Talking with Sarah-Jane Attias of Living Osteopathy

The academic credentials that follow Sarah-Jane Attias’ name are substantial - Principal Osteopath. BSc (Hons) Ost. London MONZ - but after spending an evening in her company, I can immediately vouch for the fact that she is even more than that.

United Kindom-born Sarah-Jane is one of New Zealand’s most respected osteopaths, with over 20 years’ experience. Her signature sense of empathy, warm nature and fine-tuned diagnostic skills are legendary, and word of her work continues to grow and grow. She believes in providing an integrated treatment approach for the whole family, sports people, pregnant mums, babies and toddlers, encouraging general good health, and youthful vitality for those growing older.

Unsurprising, given her friendly nature and impeccable taste in wine, she began her professional career as a chef and had her own restaurant for a few years in London. She was also well known for her private catering contracts, working often for the royal family and other such luminaries until one day she realised that the work was taking a toll on her wellbeing. “I realised that I wanted to actually socialise with my friends rather than just invite them into a restaurant to eat,” she explains. “So I stopped chef work and set up an employment agency for catering staff, which was quite unique at the time.”

After moving on from what became a very successful agency, she joined the family business working for her father, a pioneer in the area of export/import in the United Kingdom at the time. “It was actually the most wonderful experience, working beside my dad,” she says with a smile. “He was a bit of a meddler when it came to my personal life but when it came to business he let me be.”

As she approached the age of 30 she decided that she would like to retrain. “Although I didn’t know what I wanted to do, I knew that I had a particular type of empathy and interest in people’s wellbeing,” says Sarah-Jane. She began by exploring a degree in physiotherapy, having to first go back to college to complete her A levels more than a few years after her peers. “Learning to learn again in my mid-30s was definitely an intriguing process,” she tells me with a laugh. “But I loved it and loved being challenged by it. My parents couldn’t believe I was going back to school after spending my teenage years as the ‘naughty girl’.”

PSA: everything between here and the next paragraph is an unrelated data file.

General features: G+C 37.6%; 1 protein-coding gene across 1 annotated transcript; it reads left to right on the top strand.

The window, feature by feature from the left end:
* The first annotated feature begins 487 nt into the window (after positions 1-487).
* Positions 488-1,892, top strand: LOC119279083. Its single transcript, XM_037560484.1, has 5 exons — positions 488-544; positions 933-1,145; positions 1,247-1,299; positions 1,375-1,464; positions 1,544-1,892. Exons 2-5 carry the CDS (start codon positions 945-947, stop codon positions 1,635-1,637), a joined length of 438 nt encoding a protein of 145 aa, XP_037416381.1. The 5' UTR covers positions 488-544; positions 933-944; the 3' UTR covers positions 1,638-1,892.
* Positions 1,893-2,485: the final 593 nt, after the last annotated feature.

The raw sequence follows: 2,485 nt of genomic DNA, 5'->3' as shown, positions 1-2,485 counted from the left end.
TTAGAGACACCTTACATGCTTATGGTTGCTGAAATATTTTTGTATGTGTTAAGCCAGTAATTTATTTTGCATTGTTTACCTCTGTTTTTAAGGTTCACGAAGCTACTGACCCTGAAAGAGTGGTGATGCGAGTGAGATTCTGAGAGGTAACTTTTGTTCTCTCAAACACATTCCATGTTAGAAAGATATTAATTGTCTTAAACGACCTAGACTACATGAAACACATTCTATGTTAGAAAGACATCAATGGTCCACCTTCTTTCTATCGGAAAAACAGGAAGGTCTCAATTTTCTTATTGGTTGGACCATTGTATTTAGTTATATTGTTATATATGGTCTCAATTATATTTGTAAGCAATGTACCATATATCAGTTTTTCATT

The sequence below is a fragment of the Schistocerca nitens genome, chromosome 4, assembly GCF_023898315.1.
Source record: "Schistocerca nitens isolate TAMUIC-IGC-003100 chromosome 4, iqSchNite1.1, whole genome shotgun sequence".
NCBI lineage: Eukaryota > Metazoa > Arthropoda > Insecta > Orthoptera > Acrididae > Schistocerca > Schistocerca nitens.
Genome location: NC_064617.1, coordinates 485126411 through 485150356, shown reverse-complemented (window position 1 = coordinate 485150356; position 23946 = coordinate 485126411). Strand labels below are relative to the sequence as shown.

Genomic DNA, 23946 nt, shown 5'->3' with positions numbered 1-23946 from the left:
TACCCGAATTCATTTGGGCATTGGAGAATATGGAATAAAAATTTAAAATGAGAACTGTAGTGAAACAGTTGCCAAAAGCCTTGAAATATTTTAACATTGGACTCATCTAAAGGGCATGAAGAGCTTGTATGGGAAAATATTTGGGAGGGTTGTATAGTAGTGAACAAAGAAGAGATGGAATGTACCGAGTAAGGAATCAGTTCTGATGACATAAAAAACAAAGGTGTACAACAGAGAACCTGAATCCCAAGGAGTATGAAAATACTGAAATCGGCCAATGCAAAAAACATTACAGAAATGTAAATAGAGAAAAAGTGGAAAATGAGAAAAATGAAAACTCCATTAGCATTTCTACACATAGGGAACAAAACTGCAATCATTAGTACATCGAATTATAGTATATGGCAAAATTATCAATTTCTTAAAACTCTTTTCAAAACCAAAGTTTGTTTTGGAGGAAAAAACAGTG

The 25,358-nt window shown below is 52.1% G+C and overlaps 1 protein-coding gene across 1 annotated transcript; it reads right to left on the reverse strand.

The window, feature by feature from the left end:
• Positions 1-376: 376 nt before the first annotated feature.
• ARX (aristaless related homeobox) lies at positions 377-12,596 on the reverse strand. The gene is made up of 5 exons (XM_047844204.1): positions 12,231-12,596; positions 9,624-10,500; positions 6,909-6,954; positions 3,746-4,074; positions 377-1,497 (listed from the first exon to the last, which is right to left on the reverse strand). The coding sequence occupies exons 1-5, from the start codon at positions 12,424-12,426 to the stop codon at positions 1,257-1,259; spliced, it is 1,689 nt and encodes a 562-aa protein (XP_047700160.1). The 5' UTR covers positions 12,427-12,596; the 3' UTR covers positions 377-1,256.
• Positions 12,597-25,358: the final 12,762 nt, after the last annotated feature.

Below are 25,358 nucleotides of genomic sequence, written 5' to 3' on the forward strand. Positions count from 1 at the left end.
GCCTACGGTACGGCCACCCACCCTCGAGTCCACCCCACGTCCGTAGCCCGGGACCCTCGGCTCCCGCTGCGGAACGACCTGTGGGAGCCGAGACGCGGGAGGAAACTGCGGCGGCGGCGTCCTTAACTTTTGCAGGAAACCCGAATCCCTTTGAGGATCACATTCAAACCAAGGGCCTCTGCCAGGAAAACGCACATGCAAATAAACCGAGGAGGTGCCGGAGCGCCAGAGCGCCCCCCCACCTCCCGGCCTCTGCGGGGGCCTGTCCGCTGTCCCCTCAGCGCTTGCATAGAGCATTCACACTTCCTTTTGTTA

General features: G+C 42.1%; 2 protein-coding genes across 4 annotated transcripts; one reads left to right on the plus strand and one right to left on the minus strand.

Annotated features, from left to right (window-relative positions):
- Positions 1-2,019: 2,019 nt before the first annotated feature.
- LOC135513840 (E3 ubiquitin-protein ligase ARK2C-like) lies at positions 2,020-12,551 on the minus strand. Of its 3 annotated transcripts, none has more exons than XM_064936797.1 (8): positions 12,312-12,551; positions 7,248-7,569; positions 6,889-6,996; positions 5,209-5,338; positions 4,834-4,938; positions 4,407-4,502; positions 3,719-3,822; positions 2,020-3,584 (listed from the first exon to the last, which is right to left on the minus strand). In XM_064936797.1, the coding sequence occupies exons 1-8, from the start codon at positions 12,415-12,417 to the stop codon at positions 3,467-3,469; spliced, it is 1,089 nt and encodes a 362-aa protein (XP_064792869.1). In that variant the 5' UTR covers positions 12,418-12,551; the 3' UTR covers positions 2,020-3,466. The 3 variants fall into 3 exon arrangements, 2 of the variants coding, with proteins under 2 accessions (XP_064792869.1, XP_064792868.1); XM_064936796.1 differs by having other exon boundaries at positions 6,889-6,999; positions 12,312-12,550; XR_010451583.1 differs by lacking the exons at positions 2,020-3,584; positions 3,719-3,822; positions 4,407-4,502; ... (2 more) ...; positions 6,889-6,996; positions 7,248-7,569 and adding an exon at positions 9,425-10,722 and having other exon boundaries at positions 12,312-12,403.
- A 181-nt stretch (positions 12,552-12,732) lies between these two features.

She soon discovered the British School of Osteopathy where she subsequently trained, and found that the people there were “a little bit weird and quite different. As you get older you make wiser decisions about who you want your peers to be, and those type of personalities definitely suited me better.” She also loved the fact that osteopaths are primary healthcare providers so a visit to a GP first isn’t necessary, saying “that level of independence really struck a chord with me.”

Which brings our conversation around to how on earth, after an already substantial career, she made her way to Auckland? “It was due to a friend who I had studied osteopathy with,” she explains, “who had married in London but was coming back to her home in New Zealand for a blessing. I wanted to be here for that and to work as an associate here for six months or so, and I spent time in clinics in Titirangi and Mount Eden. I fell in love with the place immediately and knew that six months just wasn’t enough. My story wasn’t finished.” After wrapping up her life back in London she made the move, and to use the well-worn cliché, the rest is history.

When I ask what her area of specialisation is within osteopathy, she tells me she works in the spectrum of cranial osteopathy, “which looks at the cranial mechanism and its effect on the body. I went on and studied further with the Sutherland Cranial Teaching Foundation and eventually became a tutor within that organisation.” She is passionate about education, and loves that osteopaths have to do 25 hours of further education each year of their careers.

She has a particular interest in treating babies and pregnant mothers pre- and post-natally, as well as treating the elderly. “When I stop to think about it, I guess I really love treating people,” she says with a smile. “Osteopathy allows me to treat the whole person. I will do a thorough diagnosis and look at a medical history, but ultimately I want to know how happy you are. I’m curious about people and really like to get an idea of who they are and how I can be of help to them.” (HELENE RAVLICH)

LIVING OSTEOPATHY, 29 Scanlan Street, T: 09 361 1147,